Ford Motor (F) began the new decade with optimism as it emerged to compete in the era of smart vehicles and clean energy. The automaker is investing heavily in new technologies to keep pace in autonomous vehicles, ride sharing and electric cars. But does all that effort make Ford stock a buy right now?
The unveiling of the Mustang Mach-E in November 2019 was a key milestone in the company’s pivot toward what it called “the digital future.” The Ford Mustang Mach-E, an all-electric crossover, made its commercial debut in the U.S. in late 2020. Ford is beginning production of the Mach-E, a competitor to the Tesla (TSLA) Model Y, in China as well.
And Ford didn’t stop there — it recently delivered its first F-150 Lightning all-electric pickup.
Ford’s investment in electrification helped push shares to a 140% gain in 2021. That led to Ford briefly surpassing General Motors (GM) in market cap for the first time in five years. But where does Ford stand now? If you’re thinking about buying shares, it’s key to analyze the fundamental and technical picture first.
Ford plans to slash 8,000 jobs to fund EV spending. Those cuts will mainly come from Ford’s internal combustion unit, Bloomberg reported. Ford stock rose on July 21 after the news as the automaker announced a slew of moves to reach its ambitious production targets. In addition to rumored labor cuts, Ford also confirmed that it had secured 100% of the battery cell capacity needed to support its annual target of 600,000 electric vehicles globally by late 2023.
In June, Ford announced plans to invest $3.7 billion to boost EV and gas-engine vehicle production. That money will go into retooling and upgrading factories in Michigan, Ohio and Missouri. Ford’s investment is also expected to create 6,200 union manufacturing jobs.
The Detroit automaker’s latest spend to expand EV production reflects Ford’s growing investment in the electric vehicle market. In mid-March, Ford extended a deal with Volkswagen (VWAGY) that would double European EV production to 1.2 million cars by 2023. The automaker also made initial agreements with SK Battery and Koc Holding to build an EV battery plant in Turkey.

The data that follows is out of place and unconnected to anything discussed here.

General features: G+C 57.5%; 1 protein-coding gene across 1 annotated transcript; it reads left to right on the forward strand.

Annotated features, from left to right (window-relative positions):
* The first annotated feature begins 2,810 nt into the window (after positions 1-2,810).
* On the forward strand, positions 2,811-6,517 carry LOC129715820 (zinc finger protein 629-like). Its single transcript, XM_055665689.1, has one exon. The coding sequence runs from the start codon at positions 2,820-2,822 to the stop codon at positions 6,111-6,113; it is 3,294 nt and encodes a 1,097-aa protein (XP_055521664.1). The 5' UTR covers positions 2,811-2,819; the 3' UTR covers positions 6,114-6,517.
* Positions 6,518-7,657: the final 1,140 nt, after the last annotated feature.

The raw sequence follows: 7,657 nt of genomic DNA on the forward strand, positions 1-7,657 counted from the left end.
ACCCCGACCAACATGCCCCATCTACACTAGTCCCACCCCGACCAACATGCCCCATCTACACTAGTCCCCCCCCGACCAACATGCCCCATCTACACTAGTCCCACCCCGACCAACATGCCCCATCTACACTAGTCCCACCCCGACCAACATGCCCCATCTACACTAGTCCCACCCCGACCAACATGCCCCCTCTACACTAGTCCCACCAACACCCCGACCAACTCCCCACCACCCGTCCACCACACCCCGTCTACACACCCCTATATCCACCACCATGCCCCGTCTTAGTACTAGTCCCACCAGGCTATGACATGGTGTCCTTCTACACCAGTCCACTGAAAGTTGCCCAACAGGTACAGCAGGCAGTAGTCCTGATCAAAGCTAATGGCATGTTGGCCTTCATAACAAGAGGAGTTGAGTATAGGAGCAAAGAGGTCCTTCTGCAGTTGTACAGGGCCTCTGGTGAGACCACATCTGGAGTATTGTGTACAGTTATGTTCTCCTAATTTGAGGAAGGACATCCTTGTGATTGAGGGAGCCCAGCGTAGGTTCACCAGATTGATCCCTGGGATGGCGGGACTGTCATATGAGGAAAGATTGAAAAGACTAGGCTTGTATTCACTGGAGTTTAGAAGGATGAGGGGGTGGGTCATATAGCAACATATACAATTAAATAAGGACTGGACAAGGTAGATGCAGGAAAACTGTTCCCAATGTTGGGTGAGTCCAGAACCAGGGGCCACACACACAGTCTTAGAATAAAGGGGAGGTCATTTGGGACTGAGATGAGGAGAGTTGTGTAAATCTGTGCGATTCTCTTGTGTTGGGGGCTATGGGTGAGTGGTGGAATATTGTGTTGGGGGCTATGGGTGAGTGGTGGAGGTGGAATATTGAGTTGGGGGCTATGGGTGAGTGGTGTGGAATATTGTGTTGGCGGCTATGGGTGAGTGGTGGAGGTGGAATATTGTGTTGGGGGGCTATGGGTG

In February, Ford boosted its EV spend by $20 billion. That investment added to the $30 billion Ford already earmarked for electric vehicles through 2025. Those investments were followed by the separation of the company’s EV and gas units. The growing investments in the EV segment come amid soaring sales of Ford electric models. The company had to close orders for its hybrid 2022 Maverick pickup truck due to overwhelming demand. Orders for the 2023 Maverick will resume in the summer.
Ford auto sales grew in Q2 despite an overall industry slump. Overall, Ford sold 483,688 vehicles last quarter. That’s a gain of 1.8% year over year. Though the auto maker missed analyst expectations of 5.1% sales growth, it bucked a 21% decline for the automotive industry as a whole.
In June, Ford’s retail sales leapt 31.5% while retail sales grew 30%. Pickup trucks grew 26% last month and SUVs leapt 36%.
Monthly EV sales totals also continued to climb, surging 77% last month, though still from a relatively low base. Ford sold 4,353 EVs in June. Those numbers include 1,837 units of the F-150 Lightning all-electric pickup in its first full month of sales. More than 75% of those who reserved the Lightning EV, a rival to the upcoming Tesla Cybertruck. Additionally, Mustang Mach-E EV sales fell 21% in June, but are up 36% year to date.
Ford looks to be positioned for a strong EV sales month in July. Dealer stock for both the F-150 Lightning and Mustang Mach-E is higher, Ford said in a July 5 release.
Ford Q1 earnings fell 46% to 38 cents per share excluding items. Revenue also declined 5% from last year to $34.5 billion. The automaker saw net profit weighed down thanks to a loss in valuation of its stake in Rivian. Ford was an early backer of the EV startup and initially benefited from Rivian’s IPO surge. But Rivian stock quickly conceded those gains and is down 70% on the year. Ford executives said that Apr. 27 earnings suffered mainly due to a mark-to-market loss of $5.4 billion on its Rivian investment. Ford stock edged up slightly after-hours.